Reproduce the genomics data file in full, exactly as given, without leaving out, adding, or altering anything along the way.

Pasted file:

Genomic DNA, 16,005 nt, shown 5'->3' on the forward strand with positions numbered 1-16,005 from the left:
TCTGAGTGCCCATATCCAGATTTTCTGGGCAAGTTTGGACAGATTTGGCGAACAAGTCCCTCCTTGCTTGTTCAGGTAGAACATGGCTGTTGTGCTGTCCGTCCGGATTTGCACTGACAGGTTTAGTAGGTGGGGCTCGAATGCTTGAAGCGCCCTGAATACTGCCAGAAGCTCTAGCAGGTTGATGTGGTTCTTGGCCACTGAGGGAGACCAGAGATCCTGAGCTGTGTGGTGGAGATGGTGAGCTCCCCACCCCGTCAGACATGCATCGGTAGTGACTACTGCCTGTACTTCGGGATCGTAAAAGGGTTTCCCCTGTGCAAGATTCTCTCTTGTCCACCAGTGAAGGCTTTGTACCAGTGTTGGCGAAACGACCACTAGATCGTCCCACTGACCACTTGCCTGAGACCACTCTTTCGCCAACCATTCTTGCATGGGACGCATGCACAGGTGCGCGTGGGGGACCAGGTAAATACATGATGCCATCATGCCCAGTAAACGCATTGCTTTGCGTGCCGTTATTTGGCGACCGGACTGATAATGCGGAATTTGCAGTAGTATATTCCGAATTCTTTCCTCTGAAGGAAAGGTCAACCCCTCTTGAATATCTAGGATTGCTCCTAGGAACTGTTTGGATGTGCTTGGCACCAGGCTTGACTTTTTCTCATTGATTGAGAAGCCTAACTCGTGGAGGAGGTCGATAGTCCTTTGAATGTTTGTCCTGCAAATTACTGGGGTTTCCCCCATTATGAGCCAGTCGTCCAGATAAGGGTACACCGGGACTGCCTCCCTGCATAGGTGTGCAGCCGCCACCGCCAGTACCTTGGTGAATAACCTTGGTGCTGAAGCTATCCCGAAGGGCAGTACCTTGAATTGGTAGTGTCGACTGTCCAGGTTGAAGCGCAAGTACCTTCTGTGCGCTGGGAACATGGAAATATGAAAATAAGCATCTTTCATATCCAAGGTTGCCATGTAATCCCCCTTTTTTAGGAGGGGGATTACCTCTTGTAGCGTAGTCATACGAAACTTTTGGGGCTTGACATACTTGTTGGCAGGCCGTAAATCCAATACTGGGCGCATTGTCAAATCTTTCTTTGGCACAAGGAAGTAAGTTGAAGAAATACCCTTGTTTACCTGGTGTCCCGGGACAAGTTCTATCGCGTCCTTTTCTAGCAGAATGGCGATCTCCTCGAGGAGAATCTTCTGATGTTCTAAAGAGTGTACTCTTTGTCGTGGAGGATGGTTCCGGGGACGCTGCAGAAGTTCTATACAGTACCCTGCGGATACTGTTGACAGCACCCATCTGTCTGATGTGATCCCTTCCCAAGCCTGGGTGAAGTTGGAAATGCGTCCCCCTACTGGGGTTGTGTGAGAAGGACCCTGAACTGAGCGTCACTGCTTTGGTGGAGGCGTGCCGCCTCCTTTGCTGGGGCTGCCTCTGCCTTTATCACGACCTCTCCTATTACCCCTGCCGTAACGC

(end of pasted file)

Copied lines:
Genomic DNA, 16,005 nt, shown 5'->3' on the forward strand with positions numbered 1-16,005 from the left:
TCTGAGTGCCCATATCCAGATTTTCTGGGCAAGTTTGGACAGATTTGGCGAACAAGTCCCTCCTTGCTTGTTCAGGTAGAACATGGCTGTTGTGCTGTCCGTCCGGATTTGCACTGACAGGTTTAGTAGGTGGGGCTCGAATGCTTGAAGCGCCCTGAATACTGCCAGAAGCTCTAGCAGGTTGATGTGGTTCTTGGCCACTGAGGGAGACCAGAGATCCTGAGCTGTGTGGTGGAGATGGTGAGCTCCCCACCCCGTCAGACATGCATCGGTAGTGACTACTGCCTGTACTTCGGGATCGTAAAAGGGTTTCCCCTGTGCAAGATTCTCTCTTGTCCACCAGTGAAGGCTTTGTACCAGTGTTGGCGAAACGACCACTAGATCGTCCCACTGACCACTTGCCTGAGACCACTCTTTCGCCAACCATTCTTGCATGGGACGCATGCACAGGTGCGCGTGGGGGACCAGGTAAATACATGATGCCATCATGCCCAGTAAACGCATTGCTTTGCGTGCCGTTATTTGGCGACCGGACTGATAATGCGGAATTTGCAGTAGTATATTCCGAATTCTTTCCTCTGAAGGAAAGGTCAACCCCTCTTGAATATCTAGGATTGCTCCTAGGAACTGTTTGGATGTGCTTGGCACCAGGCTTGACTTTTTCTCATTGATTGAGAAGCCTAACTCGTGGAGGAGGTCGATAGTCCTTTGAATGTTTGTCCTGCAAATTACTGGGGTTTCCCCCATTATGAGCCAGTCGTCCAGATAAGGGTACACCGGGACTGCCTCCCTGCATAGGTGTGCAGCCGCCACCGCCAGTACCTTGGTGAATAACCTTGGTGCTGAAGCTATCCCGAAGGGCAGTACCTTGAATTGGTAGTGTCGACTGTCCAGGTTGAAGCGCAAGTACCTTCTGTGCGCTGGGAACATGGAAATATGAAAATAAGCATCTTTCATATCCAAGGTTGCCATGTAATCCCCCTTTTTTAGGAGGGGGATTACCTCTTGTAGCGTAGTCATACGAAACTTTTGGGGCTTGACATACTTGTTGGCAGGCCGTAAATCCAATACTGGGCGCATTGTCAAATCTTTCTTTGGCACAAGGAAGTAAGTTGAAGAAATACCCTTGTTTACCTGGTGTCCCGGGACAAGTTCTATCGCGTCCTTTTCTAGCAGAATGGCGATCTCCTCGAGGAGAATCTTCTGATGTTCTAAAGAGTGTACTCTTTGTCGTGGAGGATGGTTCCGGGGACGCTGCAGAAGTTCTATACAGTACCCTGCGGATACTGTTGACAGCACCCATCTGTCTGATGTGATCCCTTCCCAAGCCTGGGTGAAGTTGGAAATGCGTCCCCCTACTGGGGTTGTGTGAGAAGGACCCTGAACTGAGCGTCACTGCTTTGGTGGAGGCGTGCCGCCTCCTTTGCTGGGGCTGCCTCTGCCTTTATCACGACCTCTCCTATTACCCCTGCCGTAACGC